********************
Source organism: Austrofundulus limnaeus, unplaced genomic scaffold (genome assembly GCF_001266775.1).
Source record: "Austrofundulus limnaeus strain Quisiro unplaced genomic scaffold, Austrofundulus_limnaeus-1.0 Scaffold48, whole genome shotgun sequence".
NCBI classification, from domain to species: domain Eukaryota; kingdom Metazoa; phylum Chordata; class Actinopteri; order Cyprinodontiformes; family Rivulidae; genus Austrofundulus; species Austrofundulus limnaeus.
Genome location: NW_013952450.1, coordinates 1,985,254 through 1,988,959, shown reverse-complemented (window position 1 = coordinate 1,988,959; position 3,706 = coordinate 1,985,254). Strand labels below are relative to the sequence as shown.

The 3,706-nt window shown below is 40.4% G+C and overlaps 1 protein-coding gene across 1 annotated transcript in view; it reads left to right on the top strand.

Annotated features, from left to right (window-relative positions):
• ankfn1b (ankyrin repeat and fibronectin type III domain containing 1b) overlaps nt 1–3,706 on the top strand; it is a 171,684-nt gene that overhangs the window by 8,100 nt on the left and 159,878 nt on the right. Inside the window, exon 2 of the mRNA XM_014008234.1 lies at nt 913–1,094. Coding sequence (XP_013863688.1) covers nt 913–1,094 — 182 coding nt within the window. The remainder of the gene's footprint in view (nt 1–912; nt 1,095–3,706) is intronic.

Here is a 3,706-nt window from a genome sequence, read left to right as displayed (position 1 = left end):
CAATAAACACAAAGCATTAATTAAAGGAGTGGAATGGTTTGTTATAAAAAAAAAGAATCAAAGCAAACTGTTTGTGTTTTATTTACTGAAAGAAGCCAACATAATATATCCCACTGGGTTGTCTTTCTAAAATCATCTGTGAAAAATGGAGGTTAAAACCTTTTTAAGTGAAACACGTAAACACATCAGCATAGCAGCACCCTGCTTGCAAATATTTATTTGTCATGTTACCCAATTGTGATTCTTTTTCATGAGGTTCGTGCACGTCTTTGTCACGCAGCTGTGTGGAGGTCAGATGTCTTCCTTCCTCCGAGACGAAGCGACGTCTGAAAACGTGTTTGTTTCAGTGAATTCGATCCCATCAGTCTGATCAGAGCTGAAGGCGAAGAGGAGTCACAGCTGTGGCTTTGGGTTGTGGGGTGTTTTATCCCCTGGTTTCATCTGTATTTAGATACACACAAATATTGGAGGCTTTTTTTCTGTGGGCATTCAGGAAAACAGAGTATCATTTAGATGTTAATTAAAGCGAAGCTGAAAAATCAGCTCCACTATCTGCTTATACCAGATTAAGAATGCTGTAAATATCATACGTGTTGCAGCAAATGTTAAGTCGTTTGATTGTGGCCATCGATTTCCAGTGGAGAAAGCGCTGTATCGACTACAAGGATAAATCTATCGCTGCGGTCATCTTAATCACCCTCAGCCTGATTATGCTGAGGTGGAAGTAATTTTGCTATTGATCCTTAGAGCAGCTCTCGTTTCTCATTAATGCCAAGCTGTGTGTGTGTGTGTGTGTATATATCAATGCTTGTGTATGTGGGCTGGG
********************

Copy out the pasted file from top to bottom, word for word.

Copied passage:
Source organism: Austrofundulus limnaeus, unplaced genomic scaffold (genome assembly GCF_001266775.1).
Source record: "Austrofundulus limnaeus strain Quisiro unplaced genomic scaffold, Austrofundulus_limnaeus-1.0 Scaffold48, whole genome shotgun sequence".
NCBI classification, from domain to species: domain Eukaryota; kingdom Metazoa; phylum Chordata; class Actinopteri; order Cyprinodontiformes; family Rivulidae; genus Austrofundulus; species Austrofundulus limnaeus.
Genome location: NW_013952450.1, coordinates 1,985,254 through 1,988,959, shown reverse-complemented (window position 1 = coordinate 1,988,959; position 3,706 = coordinate 1,985,254). Strand labels below are relative to the sequence as shown.

The 3,706-nt window shown below is 40.4% G+C and overlaps 1 protein-coding gene across 1 annotated transcript in view; it reads left to right on the top strand.

Annotated features, from left to right (window-relative positions):
• ankfn1b (ankyrin repeat and fibronectin type III domain containing 1b) overlaps nt 1–3,706 on the top strand; it is a 171,684-nt gene that overhangs the window by 8,100 nt on the left and 159,878 nt on the right. Inside the window, exon 2 of the mRNA XM_014008234.1 lies at nt 913–1,094. Coding sequence (XP_013863688.1) covers nt 913–1,094 — 182 coding nt within the window. The remainder of the gene's footprint in view (nt 1–912; nt 1,095–3,706) is intronic.

Here is a 3,706-nt window from a genome sequence, read left to right as displayed (position 1 = left end):
CAATAAACACAAAGCATTAATTAAAGGAGTGGAATGGTTTGTTATAAAAAAAAAGAATCAAAGCAAACTGTTTGTGTTTTATTTACTGAAAGAAGCCAACATAATATATCCCACTGGGTTGTCTTTCTAAAATCATCTGTGAAAAATGGAGGTTAAAACCTTTTTAAGTGAAACACGTAAACACATCAGCATAGCAGCACCCTGCTTGCAAATATTTATTTGTCATGTTACCCAATTGTGATTCTTTTTCATGAGGTTCGTGCACGTCTTTGTCACGCAGCTGTGTGGAGGTCAGATGTCTTCCTTCCTCCGAGACGAAGCGACGTCTGAAAACGTGTTTGTTTCAGTGAATTCGATCCCATCAGTCTGATCAGAGCTGAAGGCGAAGAGGAGTCACAGCTGTGGCTTTGGGTTGTGGGGTGTTTTATCCCCTGGTTTCATCTGTATTTAGATACACACAAATATTGGAGGCTTTTTTTCTGTGGGCATTCAGGAAAACAGAGTATCATTTAGATGTTAATTAAAGCGAAGCTGAAAAATCAGCTCCACTATCTGCTTATACCAGATTAAGAATGCTGTAAATATCATACGTGTTGCAGCAAATGTTAAGTCGTTTGATTGTGGCCATCGATTTCCAGTGGAGAAAGCGCTGTATCGACTACAAGGATAAATCTATCGCTGCGGTCATCTTAATCACCCTCAGCCTGATTATGCTGAGGTGGAAGTAATTTTGCTATTGATCCTTAGAGCAGCTCTCGTTTCTCATTAATGCCAAGCTGTGTGTGTGTGTGTGTGTATATATCAATGCTTGTGTATGTGGGCTGGG